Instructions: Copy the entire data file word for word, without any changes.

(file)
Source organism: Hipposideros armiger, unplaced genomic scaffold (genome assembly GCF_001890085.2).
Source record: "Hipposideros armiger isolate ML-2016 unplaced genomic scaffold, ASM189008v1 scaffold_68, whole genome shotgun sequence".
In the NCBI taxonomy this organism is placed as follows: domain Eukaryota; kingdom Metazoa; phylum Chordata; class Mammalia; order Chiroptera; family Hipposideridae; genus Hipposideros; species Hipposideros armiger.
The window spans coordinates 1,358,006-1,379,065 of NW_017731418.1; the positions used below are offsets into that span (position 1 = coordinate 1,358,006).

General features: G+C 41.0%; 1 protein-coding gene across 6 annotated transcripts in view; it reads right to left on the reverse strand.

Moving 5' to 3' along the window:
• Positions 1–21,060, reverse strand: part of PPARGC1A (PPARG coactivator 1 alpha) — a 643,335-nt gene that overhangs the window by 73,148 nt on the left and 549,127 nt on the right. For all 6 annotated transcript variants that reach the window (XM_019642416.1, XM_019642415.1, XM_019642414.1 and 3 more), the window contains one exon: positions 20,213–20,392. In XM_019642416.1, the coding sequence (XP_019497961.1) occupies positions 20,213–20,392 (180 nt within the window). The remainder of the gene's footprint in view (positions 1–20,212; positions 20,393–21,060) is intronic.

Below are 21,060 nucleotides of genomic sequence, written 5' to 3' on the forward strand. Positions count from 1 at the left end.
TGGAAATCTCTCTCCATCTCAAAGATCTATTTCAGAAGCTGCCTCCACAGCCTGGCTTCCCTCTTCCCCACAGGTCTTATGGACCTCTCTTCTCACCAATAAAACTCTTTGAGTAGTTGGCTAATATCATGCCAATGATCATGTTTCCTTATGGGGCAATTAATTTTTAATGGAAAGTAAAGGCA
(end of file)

Source organism: Hipposideros armiger, unplaced genomic scaffold (genome assembly GCF_001890085.2).
Source record: "Hipposideros armiger isolate ML-2016 unplaced genomic scaffold, ASM189008v1 scaffold_68, whole genome shotgun sequence".
In the NCBI taxonomy this organism is placed as follows: domain Eukaryota; kingdom Metazoa; phylum Chordata; class Mammalia; order Chiroptera; family Hipposideridae; genus Hipposideros; species Hipposideros armiger.
The window spans coordinates 1,358,006-1,379,065 of NW_017731418.1; the positions used below are offsets into that span (position 1 = coordinate 1,358,006).

General features: G+C 41.0%; 1 protein-coding gene across 6 annotated transcripts in view; it reads right to left on the reverse strand.

Moving 5' to 3' along the window:
• Positions 1–21,060, reverse strand: part of PPARGC1A (PPARG coactivator 1 alpha) — a 643,335-nt gene that overhangs the window by 73,148 nt on the left and 549,127 nt on the right. For all 6 annotated transcript variants that reach the window (XM_019642416.1, XM_019642415.1, XM_019642414.1 and 3 more), the window contains one exon: positions 20,213–20,392. In XM_019642416.1, the coding sequence (XP_019497961.1) occupies positions 20,213–20,392 (180 nt within the window). The remainder of the gene's footprint in view (positions 1–20,212; positions 20,393–21,060) is intronic.

Below are 21,060 nucleotides of genomic sequence, written 5' to 3' on the forward strand. Positions count from 1 at the left end.
TGGAAATCTCTCTCCATCTCAAAGATCTATTTCAGAAGCTGCCTCCACAGCCTGGCTTCCCTCTTCCCCACAGGTCTTATGGACCTCTCTTCTCACCAATAAAACTCTTTGAGTAGTTGGCTAATATCATGCCAATGATCATGTTTCCTTATGGGGCAATTAATTTTTAATGGAAAGTAAAGGCA